Pizza companies, like all fast-food favorites, come and go over the years, defined by waning sales, changing appetites and sometimes, contentious politics.
Take for example Papa John’s, which is now in a fight for its life after plummeting sales and board-room battles have nibbled away at its global revenue. The fact that squabbles between the owner and board can continue to define the future of franchise growth and success is a powerful statement about how much customers truly invest in their favorite brands.
But the same can be said for America's second-largest pizza chain, Domino’s Pizza, which recently made national news when it took an entirely different tack on the issue of company investment and engagement.
Earlier this year, the Delaware town of Milford became the test baby for Domino’s new line of business. No, it isn’t a new take on the pizza pie. It’s potholes.
The company that brought us bread twists has recognized that customers are a lot happier when they know the brands they support invest in their communities as well.
As the UK-based organization, Reason Digital noted in 2017, “Corporate Social Responsibility (CSR) is an issue that companies can no longer ignore.” The study goes on to note that “studies by Sankar and Bhattacharya in 2001 found that positive CSR is seen as contributing to a consumer’s positive self image.”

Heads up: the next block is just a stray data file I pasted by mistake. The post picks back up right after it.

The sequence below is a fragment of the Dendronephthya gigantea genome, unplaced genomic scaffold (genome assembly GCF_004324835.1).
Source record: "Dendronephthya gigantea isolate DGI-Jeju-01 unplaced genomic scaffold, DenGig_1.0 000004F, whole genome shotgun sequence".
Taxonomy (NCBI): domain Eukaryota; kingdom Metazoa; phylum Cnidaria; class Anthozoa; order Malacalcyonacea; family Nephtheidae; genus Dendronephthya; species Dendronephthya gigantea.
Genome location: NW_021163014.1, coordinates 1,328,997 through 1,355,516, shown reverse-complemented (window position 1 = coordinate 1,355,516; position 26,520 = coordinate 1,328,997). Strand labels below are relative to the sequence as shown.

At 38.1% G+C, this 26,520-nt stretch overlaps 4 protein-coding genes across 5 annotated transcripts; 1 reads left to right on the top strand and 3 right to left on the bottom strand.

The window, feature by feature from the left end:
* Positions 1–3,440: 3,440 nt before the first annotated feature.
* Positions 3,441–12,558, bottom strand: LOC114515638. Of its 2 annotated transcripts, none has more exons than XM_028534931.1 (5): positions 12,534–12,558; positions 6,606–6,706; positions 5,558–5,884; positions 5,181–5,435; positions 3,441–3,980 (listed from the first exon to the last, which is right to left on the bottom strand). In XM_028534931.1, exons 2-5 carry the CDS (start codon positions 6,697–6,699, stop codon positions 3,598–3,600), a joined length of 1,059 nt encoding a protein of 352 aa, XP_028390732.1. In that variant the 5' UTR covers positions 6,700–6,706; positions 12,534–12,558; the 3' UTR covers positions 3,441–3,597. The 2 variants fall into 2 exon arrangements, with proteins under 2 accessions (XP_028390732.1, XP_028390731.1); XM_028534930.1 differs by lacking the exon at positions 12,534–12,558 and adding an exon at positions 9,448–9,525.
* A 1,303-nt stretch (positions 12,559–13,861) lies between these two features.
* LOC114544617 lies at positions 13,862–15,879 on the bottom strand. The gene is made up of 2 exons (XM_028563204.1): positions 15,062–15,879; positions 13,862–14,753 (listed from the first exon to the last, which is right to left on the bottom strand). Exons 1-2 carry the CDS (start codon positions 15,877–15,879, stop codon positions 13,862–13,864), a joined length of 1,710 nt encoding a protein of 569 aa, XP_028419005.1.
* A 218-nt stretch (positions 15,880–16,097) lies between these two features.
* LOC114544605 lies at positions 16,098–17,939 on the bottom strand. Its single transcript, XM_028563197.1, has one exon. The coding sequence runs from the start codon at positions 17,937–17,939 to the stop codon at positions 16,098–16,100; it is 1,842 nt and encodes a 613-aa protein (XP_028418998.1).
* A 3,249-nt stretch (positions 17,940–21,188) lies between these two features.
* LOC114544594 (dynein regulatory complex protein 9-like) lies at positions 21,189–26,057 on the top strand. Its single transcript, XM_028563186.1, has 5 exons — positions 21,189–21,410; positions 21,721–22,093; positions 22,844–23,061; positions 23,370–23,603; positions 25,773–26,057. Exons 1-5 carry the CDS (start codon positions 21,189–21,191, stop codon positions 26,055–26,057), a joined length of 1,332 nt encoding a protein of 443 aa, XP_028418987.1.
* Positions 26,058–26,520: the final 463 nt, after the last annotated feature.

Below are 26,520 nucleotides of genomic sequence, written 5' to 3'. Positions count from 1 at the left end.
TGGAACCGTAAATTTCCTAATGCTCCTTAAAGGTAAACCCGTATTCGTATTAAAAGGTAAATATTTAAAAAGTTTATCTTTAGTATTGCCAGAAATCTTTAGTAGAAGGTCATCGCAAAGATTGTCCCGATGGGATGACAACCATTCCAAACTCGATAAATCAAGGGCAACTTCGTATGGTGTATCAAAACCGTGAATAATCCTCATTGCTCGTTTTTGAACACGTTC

Companies like Deloitte have underscored the importance of public-private partnerships for years, driving initiatives that have helped reenergize education programs across the globe and at the same time, enlightened students in the value of participating in local communities.
In this case, there’s something smartly symbolic in fixing the roads that lead customers to and from your door – especially if the potholes you’re fixing are ones you could legally, well, ignore.
Customers can nominate their community to have the holes fixed. Domino’s then allocates up to $5,000 to get those irritating holes patched through public-private partnership with the local city or town.
So far, crews have visited communities in California, Texas and Georgia. There's no statistics yet to indicate whether Domino's CSR initiative has boosted sales, or spearheaded more public funds toward city infrastructure improvements for that matter.
There are questions, though, as to whether public-private partnerships that take some of the load off of governments always help. Will company-trained crews that don't have the expertise in road construction be able to ensure the holes are filled to the same caliber as city- or county-paid contractors? How far will $5,000 go to ensuring the integrity of streets that have been battered by exceptional weather conditions or increasing traffic as small communities grow? And who organizes and pays for the upgrades to that work the next time around?
Still, in a time of shrinking local budgets and a growing focus on the nation's crumbling infrastructure, it's noteworthy when a company is willing to step up and support local communities. And as Domino's has no doubt found, it's often the unique "think-out-of-the box" initiatives that can be the most successful in reinforcing connection with loyal customers.